Which begs the next question: why is that? It can’t be because social movements are insignificant or rare. Or because they only involve people we don’t know and who aren’t like us. Even if the latter were true (which it’s not), fiction in general is chock full of stories of people, places and events we’ll never experience directly. That’s what we love about it.
Here are six reasons I’ve come up with so far to explain why fiction featuring activism, activists, and especially activist movements, is so thin on the ground:
Within the constraints of the fictional world they are creating, the storyteller has absolute power to make life hard for the characters, and to fix their problems (or not). They can resolve the story satisfactorily without resorting to activism, which is considerably more difficult.
Fiction focuses on individuals. Showing individual characters grappling with large ideas and universal dilemmas with authentic detail and emotional truth is all that is generally required for fiction to be considered good. There’s no requirement to include the socio-political contexts prompting most activism. This may also be why even when a character is depicted engaging in activism this is often shown individualistically, as in, for example, a character doing their own letter-writing campaign or staging a lonely protest against some authority.
Most fiction authors are not activists. Of course, most authors aren’t detectives, spies, or space travelers, either.
Mainstream histories suggest that change comes about through the actions and decisions of “great men”—generals, kings, the wealthy and powerful–rather than collective grassroots movements, even though these are what actually produce social transformation. Since this mindset had been inculcated for centuries, it’s little wonder mainstream fiction exhibits a similar pattern.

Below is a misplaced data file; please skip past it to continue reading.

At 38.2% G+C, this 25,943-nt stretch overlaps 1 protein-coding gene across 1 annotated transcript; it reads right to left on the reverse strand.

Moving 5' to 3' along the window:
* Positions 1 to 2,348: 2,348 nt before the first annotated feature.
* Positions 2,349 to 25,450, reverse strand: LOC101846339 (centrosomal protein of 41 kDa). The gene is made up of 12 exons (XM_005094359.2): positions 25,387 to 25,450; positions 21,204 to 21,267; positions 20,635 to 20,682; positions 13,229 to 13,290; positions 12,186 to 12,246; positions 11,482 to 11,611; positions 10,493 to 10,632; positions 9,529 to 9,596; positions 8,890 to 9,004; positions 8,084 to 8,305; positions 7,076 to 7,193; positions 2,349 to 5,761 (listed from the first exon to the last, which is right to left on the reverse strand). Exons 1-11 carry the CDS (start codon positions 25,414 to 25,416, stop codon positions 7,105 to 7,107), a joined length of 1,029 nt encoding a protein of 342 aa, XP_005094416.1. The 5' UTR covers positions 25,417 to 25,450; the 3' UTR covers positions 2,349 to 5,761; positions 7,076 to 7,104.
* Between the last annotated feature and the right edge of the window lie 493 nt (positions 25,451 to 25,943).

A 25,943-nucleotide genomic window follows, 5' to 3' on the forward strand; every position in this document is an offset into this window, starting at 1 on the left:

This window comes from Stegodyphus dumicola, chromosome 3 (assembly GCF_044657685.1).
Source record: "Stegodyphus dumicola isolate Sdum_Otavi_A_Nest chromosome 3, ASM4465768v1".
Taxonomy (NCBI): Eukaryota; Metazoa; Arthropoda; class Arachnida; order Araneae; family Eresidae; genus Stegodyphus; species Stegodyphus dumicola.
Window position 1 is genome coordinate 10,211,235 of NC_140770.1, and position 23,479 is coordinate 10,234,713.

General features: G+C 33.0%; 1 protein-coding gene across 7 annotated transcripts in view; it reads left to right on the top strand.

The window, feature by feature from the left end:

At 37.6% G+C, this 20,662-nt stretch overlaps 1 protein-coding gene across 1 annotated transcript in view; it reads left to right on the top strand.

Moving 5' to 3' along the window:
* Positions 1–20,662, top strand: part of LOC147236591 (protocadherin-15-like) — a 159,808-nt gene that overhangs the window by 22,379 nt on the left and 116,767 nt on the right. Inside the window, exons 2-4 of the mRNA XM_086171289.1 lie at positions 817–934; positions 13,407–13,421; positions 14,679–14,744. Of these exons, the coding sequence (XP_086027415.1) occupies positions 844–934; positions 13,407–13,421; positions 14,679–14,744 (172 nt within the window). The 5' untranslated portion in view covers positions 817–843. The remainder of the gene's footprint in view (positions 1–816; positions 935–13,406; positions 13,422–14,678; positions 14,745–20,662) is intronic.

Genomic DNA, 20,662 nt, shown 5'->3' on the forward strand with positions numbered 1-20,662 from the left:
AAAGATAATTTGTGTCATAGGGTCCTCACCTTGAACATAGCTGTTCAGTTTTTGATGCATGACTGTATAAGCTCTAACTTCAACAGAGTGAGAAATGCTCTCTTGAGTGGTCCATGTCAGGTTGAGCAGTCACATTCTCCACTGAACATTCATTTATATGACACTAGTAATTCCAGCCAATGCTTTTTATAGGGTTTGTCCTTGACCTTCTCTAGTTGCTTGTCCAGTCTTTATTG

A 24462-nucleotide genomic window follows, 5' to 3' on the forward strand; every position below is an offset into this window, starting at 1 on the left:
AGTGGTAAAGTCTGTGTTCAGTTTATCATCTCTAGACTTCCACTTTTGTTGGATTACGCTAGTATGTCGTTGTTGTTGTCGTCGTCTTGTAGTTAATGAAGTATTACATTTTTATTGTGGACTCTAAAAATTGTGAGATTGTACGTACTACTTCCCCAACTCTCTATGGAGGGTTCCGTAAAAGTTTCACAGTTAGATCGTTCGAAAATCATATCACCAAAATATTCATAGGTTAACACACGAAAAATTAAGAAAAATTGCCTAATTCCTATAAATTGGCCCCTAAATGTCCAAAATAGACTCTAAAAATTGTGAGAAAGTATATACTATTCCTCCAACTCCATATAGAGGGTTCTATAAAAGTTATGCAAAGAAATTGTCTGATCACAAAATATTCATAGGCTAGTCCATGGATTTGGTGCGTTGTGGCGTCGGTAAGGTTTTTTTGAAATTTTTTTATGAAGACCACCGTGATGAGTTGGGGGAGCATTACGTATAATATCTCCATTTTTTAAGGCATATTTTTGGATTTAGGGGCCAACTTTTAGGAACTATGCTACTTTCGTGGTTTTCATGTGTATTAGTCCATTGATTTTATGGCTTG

Corporate culture has little incentive to encourage readers and viewers to sympathize or identify with the kind of people who challenge its authority. For this same reason, when activists do make appearances in fiction, they are often stereotyped as angry, extremist, silly and other unattractive traits.
The ruling class is even less interested in making it easy for regular people to understand how social movements work on the ground, how people organize, reach out, and all the rest of what’s involved in propelling social transformation. Why would they? It might give folks ideas about how doable and satisfying this is.
Conspiracy theories? Well, we do have a world where a few people control the world’s wealth and power, which could be considered a major conspiracy. Mightn’t one thing keeping it in place be the lack of opportunities to see stories of inspiring social movements and identify with the folks making them happen?
Be that as it may, we at Protect Our Activists are issuing an invitation to help us create a new list: Fiction Featuring Activists and Social Justice Movements. When our website launches we will be delving into different aspects of activist representation in fiction; but for now, let’s start by compiling a list of works where activists do appear. Just as it is doing with racial justice, we need to allow this moment to raise our awareness of the importance of imaginative story-telling—movies, novels, TV shows, musicals, narrative games and more—that bring us closer to the experience of participating in social movements essential for making change, including the Black Lives Matter Movement we’re witnessing today.
Here’s how to access the list. ….
Here’s how to contribute to the list. ….